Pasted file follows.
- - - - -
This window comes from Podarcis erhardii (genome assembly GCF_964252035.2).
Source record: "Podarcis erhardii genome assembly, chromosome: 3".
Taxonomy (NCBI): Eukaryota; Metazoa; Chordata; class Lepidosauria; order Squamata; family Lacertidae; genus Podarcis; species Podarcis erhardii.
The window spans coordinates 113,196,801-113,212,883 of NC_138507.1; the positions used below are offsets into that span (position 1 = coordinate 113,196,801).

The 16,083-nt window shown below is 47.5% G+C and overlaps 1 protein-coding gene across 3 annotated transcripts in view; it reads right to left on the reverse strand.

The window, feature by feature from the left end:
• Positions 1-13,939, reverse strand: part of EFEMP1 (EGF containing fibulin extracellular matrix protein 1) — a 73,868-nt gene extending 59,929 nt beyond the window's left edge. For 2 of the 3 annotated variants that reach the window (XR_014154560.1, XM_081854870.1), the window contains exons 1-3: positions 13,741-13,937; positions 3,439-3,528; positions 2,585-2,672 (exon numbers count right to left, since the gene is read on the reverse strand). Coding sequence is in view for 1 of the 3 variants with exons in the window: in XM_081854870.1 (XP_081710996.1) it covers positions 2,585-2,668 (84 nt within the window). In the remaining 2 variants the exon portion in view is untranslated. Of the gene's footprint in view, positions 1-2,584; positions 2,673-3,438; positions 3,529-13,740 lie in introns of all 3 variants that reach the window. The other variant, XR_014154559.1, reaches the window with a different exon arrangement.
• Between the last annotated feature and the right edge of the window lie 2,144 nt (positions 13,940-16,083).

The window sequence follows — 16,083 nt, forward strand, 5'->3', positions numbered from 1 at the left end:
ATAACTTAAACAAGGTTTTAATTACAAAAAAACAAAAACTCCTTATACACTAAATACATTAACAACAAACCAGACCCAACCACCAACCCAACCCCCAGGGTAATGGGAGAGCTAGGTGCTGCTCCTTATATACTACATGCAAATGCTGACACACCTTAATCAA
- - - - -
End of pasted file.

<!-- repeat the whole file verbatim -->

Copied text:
This window comes from Podarcis erhardii (genome assembly GCF_964252035.2).
Source record: "Podarcis erhardii genome assembly, chromosome: 3".
Taxonomy (NCBI): Eukaryota; Metazoa; Chordata; class Lepidosauria; order Squamata; family Lacertidae; genus Podarcis; species Podarcis erhardii.
The window spans coordinates 113,196,801-113,212,883 of NC_138507.1; the positions used below are offsets into that span (position 1 = coordinate 113,196,801).

The 16,083-nt window shown below is 47.5% G+C and overlaps 1 protein-coding gene across 3 annotated transcripts in view; it reads right to left on the reverse strand.

The window, feature by feature from the left end:
• Positions 1-13,939, reverse strand: part of EFEMP1 (EGF containing fibulin extracellular matrix protein 1) — a 73,868-nt gene extending 59,929 nt beyond the window's left edge. For 2 of the 3 annotated variants that reach the window (XR_014154560.1, XM_081854870.1), the window contains exons 1-3: positions 13,741-13,937; positions 3,439-3,528; positions 2,585-2,672 (exon numbers count right to left, since the gene is read on the reverse strand). Coding sequence is in view for 1 of the 3 variants with exons in the window: in XM_081854870.1 (XP_081710996.1) it covers positions 2,585-2,668 (84 nt within the window). In the remaining 2 variants the exon portion in view is untranslated. Of the gene's footprint in view, positions 1-2,584; positions 2,673-3,438; positions 3,529-13,740 lie in introns of all 3 variants that reach the window. The other variant, XR_014154559.1, reaches the window with a different exon arrangement.
• Between the last annotated feature and the right edge of the window lie 2,144 nt (positions 13,940-16,083).

The window sequence follows — 16,083 nt, forward strand, 5'->3', positions numbered from 1 at the left end:
ATAACTTAAACAAGGTTTTAATTACAAAAAAACAAAAACTCCTTATACACTAAATACATTAACAACAAACCAGACCCAACCACCAACCCAACCCCCAGGGTAATGGGAGAGCTAGGTGCTGCTCCTTATATACTACATGCAAATGCTGACACACCTTAATCAA